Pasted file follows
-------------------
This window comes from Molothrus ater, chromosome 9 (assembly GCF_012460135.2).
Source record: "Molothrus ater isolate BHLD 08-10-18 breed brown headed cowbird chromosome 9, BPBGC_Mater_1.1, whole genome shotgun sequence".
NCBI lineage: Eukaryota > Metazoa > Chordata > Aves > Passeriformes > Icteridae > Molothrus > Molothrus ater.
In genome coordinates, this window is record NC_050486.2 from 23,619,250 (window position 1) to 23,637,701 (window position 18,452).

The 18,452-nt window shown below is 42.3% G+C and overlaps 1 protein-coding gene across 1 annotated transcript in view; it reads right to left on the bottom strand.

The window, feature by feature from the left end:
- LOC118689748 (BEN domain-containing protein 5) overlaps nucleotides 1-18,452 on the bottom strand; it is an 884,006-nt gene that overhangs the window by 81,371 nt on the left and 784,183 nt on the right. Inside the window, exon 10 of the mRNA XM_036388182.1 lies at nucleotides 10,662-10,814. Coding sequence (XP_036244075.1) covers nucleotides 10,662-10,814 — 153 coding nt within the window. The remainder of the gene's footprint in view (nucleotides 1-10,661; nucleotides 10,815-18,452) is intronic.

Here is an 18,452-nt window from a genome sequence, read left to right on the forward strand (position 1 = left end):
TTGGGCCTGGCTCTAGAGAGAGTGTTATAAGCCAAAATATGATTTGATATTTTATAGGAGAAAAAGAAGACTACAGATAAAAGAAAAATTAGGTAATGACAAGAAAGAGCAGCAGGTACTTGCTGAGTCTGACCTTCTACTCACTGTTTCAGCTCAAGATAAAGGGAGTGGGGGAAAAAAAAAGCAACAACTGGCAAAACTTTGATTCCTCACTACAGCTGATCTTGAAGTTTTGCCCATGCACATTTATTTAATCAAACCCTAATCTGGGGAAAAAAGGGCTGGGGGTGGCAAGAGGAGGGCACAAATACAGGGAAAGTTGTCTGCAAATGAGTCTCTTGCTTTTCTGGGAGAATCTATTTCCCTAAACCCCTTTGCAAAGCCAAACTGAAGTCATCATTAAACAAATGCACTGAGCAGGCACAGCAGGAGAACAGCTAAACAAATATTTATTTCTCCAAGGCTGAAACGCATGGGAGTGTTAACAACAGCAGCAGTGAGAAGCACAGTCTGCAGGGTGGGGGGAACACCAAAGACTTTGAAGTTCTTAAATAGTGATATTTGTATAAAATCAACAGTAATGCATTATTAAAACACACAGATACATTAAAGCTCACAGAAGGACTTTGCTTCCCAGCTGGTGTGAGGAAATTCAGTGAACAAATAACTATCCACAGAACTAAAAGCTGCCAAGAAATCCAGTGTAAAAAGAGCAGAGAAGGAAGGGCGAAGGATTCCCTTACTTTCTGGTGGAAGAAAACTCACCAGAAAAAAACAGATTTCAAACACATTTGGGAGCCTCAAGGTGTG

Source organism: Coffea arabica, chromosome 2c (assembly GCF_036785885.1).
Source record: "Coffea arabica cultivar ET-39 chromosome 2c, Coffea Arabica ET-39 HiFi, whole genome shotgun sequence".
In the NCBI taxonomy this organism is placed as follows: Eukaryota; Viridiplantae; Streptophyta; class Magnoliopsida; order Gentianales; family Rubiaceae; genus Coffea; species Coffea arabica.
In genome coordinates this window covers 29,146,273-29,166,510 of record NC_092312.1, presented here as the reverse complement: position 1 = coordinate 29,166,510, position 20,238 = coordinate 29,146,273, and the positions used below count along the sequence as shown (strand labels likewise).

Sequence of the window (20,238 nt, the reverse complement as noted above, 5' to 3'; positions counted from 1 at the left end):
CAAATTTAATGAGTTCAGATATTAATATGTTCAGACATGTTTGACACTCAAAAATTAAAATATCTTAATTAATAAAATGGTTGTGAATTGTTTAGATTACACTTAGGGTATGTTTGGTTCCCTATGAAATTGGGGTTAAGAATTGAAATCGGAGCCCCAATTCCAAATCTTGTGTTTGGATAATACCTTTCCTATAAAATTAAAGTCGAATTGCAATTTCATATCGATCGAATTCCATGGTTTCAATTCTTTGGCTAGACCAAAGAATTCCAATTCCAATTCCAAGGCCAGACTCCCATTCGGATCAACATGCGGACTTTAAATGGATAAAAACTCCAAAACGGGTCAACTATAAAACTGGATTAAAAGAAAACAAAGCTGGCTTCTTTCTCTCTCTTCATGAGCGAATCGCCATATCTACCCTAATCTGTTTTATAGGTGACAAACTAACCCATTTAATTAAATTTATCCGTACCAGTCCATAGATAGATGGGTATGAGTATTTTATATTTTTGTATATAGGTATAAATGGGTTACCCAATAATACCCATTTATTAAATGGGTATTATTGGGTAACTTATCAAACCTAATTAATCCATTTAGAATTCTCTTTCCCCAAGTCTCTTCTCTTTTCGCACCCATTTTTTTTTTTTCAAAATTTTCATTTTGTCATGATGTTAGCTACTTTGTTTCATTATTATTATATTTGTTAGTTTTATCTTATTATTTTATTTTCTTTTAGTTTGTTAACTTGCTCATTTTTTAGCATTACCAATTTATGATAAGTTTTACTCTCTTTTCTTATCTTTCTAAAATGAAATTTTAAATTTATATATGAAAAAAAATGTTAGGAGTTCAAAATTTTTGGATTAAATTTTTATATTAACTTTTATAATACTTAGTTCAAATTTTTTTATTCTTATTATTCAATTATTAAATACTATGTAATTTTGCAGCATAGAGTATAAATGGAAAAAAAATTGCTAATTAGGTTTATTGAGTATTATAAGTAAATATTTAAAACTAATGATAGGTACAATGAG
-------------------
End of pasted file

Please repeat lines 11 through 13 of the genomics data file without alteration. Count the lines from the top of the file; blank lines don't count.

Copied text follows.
Source record: "Coffea arabica cultivar ET-39 chromosome 2c, Coffea Arabica ET-39 HiFi, whole genome shotgun sequence".
In the NCBI taxonomy this organism is placed as follows: Eukaryota; Viridiplantae; Streptophyta; class Magnoliopsida; order Gentianales; family Rubiaceae; genus Coffea; species Coffea arabica.
In genome coordinates this window covers 29,146,273-29,166,510 of record NC_092312.1, presented here as the reverse complement: position 1 = coordinate 29,166,510, position 20,238 = coordinate 29,146,273, and the positions used below count along the sequence as shown (strand labels likewise).